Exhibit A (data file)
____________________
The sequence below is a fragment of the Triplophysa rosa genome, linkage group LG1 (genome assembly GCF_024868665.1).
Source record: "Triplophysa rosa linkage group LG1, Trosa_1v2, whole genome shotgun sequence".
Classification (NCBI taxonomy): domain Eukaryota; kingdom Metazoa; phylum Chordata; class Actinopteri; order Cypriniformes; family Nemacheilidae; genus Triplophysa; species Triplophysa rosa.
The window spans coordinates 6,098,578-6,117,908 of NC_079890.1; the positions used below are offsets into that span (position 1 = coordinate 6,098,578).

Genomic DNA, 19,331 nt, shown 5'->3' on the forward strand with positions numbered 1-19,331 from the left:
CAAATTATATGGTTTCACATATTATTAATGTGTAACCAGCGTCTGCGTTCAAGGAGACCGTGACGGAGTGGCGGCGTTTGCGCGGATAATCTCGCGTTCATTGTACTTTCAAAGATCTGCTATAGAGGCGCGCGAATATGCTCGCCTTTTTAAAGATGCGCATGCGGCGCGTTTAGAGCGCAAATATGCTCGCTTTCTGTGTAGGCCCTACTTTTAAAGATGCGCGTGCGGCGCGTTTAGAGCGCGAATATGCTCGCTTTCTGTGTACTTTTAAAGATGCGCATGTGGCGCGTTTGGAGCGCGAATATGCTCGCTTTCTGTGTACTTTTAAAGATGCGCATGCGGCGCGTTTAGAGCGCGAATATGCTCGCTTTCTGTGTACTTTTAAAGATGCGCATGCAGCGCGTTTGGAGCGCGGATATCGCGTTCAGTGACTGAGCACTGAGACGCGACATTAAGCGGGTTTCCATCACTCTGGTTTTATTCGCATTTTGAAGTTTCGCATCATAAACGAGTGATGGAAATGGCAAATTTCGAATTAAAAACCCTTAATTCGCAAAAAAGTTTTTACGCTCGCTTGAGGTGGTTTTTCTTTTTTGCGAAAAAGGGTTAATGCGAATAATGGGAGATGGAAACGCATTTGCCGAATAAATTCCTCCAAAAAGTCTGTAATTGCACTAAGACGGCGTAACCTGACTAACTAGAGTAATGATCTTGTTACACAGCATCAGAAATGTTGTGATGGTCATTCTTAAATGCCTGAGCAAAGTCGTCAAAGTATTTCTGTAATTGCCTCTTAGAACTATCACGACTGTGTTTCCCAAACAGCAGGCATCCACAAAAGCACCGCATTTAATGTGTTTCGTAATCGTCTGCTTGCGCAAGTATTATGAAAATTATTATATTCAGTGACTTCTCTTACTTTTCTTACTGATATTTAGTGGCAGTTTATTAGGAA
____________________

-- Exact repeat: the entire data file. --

The sequence below is a fragment of the Triplophysa rosa genome, linkage group LG1 (genome assembly GCF_024868665.1).
Source record: "Triplophysa rosa linkage group LG1, Trosa_1v2, whole genome shotgun sequence".
Classification (NCBI taxonomy): domain Eukaryota; kingdom Metazoa; phylum Chordata; class Actinopteri; order Cypriniformes; family Nemacheilidae; genus Triplophysa; species Triplophysa rosa.
The window spans coordinates 6,098,578-6,117,908 of NC_079890.1; the positions used below are offsets into that span (position 1 = coordinate 6,098,578).

Genomic DNA, 19,331 nt, shown 5'->3' on the forward strand with positions numbered 1-19,331 from the left:
CAAATTATATGGTTTCACATATTATTAATGTGTAACCAGCGTCTGCGTTCAAGGAGACCGTGACGGAGTGGCGGCGTTTGCGCGGATAATCTCGCGTTCATTGTACTTTCAAAGATCTGCTATAGAGGCGCGCGAATATGCTCGCCTTTTTAAAGATGCGCATGCGGCGCGTTTAGAGCGCAAATATGCTCGCTTTCTGTGTAGGCCCTACTTTTAAAGATGCGCGTGCGGCGCGTTTAGAGCGCGAATATGCTCGCTTTCTGTGTACTTTTAAAGATGCGCATGTGGCGCGTTTGGAGCGCGAATATGCTCGCTTTCTGTGTACTTTTAAAGATGCGCATGCGGCGCGTTTAGAGCGCGAATATGCTCGCTTTCTGTGTACTTTTAAAGATGCGCATGCAGCGCGTTTGGAGCGCGGATATCGCGTTCAGTGACTGAGCACTGAGACGCGACATTAAGCGGGTTTCCATCACTCTGGTTTTATTCGCATTTTGAAGTTTCGCATCATAAACGAGTGATGGAAATGGCAAATTTCGAATTAAAAACCCTTAATTCGCAAAAAAGTTTTTACGCTCGCTTGAGGTGGTTTTTCTTTTTTGCGAAAAAGGGTTAATGCGAATAATGGGAGATGGAAACGCATTTGCCGAATAAATTCCTCCAAAAAGTCTGTAATTGCACTAAGACGGCGTAACCTGACTAACTAGAGTAATGATCTTGTTACACAGCATCAGAAATGTTGTGATGGTCATTCTTAAATGCCTGAGCAAAGTCGTCAAAGTATTTCTGTAATTGCCTCTTAGAACTATCACGACTGTGTTTCCCAAACAGCAGGCATCCACAAAAGCACCGCATTTAATGTGTTTCGTAATCGTCTGCTTGCGCAAGTATTATGAAAATTATTATATTCAGTGACTTCTCTTACTTTTCTTACTGATATTTAGTGGCAGTTTATTAGGAA